On the many occasions I meet people who sit light to actual Christian belief but find themselves for whatever reason working in a Christian institution, they tend to tell me how much they respect "Christian values." Just what these values are depends very much on the speaker and, possibly, which newspaper they read. Yet Jesus' words to us this week suggest that a mere list of "values" misses the point.
Jesus tells his disciples that their virtue must go "deeper" than that of the scribes and Pharisees. Punctilious obedience to the Law is not enough. And yet, Jesus' words are predicated on the stern admonition of Mt 5.17 that He "has not come to abolish the Law or the Prophets," but "to fulfil them."
Do not underestimate the scandal of this claim. Jesus is saying that the sacred Law, which the Pharisees regarded as divinely dictated by God Himself to Moses, is not in itself enough. It needs His interpretation.
It is in light of this claim that we are to read Jesus' deeper interpretations of individual laws in Sunday's Gospel. Each begins with the phrase, "you have heard it said." Jesus then retorts to each Law, "but I say this to you..."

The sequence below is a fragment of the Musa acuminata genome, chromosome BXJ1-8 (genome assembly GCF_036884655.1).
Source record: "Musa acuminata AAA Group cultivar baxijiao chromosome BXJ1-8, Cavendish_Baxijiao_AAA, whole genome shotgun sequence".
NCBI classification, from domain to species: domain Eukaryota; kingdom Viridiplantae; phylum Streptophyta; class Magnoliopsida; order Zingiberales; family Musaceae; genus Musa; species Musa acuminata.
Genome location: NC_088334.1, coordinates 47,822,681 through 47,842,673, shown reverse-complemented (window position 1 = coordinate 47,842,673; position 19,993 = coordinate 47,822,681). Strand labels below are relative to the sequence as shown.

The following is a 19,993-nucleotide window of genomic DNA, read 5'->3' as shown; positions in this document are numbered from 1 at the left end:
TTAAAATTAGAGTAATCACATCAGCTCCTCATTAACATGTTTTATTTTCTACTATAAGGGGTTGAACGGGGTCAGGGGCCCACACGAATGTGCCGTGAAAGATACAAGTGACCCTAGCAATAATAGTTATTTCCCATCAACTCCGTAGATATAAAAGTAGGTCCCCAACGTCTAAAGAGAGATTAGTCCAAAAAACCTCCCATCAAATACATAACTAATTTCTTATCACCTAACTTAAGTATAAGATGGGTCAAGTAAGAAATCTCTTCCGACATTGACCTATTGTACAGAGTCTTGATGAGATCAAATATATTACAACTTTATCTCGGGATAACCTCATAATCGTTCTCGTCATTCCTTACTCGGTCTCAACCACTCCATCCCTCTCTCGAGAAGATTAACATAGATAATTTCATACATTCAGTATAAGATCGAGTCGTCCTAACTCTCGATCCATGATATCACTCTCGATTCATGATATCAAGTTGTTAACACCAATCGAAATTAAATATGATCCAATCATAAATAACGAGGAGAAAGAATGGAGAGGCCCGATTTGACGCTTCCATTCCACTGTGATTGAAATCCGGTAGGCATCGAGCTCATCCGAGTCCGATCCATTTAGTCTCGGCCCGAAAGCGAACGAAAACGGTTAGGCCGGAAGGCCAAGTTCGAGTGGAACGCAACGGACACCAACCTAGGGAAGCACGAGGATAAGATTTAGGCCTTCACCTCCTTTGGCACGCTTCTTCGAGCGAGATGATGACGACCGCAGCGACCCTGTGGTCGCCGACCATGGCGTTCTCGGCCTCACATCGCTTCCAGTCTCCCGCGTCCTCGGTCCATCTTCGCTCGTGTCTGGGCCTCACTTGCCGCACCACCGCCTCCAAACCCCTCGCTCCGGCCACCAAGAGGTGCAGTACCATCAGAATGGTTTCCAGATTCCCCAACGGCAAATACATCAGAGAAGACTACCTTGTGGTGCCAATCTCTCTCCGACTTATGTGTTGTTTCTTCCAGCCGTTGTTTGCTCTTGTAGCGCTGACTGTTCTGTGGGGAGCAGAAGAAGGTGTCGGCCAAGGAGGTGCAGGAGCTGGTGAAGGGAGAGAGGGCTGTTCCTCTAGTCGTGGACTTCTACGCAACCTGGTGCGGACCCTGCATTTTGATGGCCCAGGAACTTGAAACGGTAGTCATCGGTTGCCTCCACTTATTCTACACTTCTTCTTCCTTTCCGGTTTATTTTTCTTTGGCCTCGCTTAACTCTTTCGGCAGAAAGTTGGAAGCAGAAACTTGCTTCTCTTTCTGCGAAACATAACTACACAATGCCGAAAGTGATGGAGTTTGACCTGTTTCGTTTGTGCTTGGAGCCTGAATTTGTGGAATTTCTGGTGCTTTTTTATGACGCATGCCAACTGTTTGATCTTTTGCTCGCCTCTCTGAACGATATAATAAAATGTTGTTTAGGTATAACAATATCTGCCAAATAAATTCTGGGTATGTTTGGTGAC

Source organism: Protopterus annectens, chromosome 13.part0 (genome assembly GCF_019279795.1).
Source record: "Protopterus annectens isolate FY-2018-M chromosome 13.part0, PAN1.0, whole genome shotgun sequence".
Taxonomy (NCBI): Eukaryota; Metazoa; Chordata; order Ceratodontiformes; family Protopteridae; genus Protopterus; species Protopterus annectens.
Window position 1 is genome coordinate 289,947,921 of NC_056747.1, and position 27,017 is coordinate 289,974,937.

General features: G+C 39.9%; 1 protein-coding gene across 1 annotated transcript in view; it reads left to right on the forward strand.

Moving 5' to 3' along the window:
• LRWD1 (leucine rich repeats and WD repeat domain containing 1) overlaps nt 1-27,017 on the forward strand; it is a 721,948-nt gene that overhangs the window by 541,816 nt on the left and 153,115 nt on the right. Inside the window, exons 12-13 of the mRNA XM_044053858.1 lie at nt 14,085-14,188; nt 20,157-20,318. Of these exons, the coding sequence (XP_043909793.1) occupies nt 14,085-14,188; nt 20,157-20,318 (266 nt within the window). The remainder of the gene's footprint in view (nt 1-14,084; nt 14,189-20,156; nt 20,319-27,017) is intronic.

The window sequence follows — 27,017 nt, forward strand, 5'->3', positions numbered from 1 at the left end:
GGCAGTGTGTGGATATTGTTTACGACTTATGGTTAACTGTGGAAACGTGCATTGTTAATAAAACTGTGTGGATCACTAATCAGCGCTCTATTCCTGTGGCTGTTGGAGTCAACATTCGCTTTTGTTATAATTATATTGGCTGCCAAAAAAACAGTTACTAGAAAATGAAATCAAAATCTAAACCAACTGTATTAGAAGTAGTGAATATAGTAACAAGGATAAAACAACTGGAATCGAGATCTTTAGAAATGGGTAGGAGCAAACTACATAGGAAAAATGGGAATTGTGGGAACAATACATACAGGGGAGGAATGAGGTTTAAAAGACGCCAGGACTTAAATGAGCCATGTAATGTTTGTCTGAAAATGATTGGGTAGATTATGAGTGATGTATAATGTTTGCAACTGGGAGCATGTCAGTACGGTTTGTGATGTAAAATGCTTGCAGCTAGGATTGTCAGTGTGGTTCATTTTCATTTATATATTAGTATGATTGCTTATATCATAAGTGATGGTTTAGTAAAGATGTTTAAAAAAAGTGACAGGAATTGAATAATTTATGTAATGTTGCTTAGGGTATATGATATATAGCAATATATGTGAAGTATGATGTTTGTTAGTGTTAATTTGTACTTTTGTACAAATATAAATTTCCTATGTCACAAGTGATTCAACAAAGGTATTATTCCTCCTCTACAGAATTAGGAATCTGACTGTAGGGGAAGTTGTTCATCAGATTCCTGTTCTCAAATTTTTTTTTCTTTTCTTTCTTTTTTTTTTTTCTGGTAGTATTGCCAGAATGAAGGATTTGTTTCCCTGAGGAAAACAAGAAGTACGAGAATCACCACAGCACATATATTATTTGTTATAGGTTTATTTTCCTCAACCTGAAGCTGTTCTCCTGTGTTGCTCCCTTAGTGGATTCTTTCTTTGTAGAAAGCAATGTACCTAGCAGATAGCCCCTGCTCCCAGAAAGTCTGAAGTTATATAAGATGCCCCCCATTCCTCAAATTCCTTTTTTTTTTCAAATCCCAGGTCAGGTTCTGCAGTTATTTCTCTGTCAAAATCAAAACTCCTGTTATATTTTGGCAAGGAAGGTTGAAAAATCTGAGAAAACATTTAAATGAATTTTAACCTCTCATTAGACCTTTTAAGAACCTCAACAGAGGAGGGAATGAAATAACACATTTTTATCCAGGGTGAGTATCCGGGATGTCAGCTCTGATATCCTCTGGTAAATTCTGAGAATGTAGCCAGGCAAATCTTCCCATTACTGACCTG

The key here is the "I." Jesus is inserting Himself into the Law, even claiming to be the fulfilment of that Law. Only God can edit God's Law, which is why Jesus can only be either God or the most reprobate blasphemer.
If Christ is not God, "Christian values" are just blasphemy, sacrilegious tinkering with God's written Law. But if He is, then the Law of the New Testament is written not on tablets of stone but in the hearts of those who are joined with Christ, our living Law, in faith.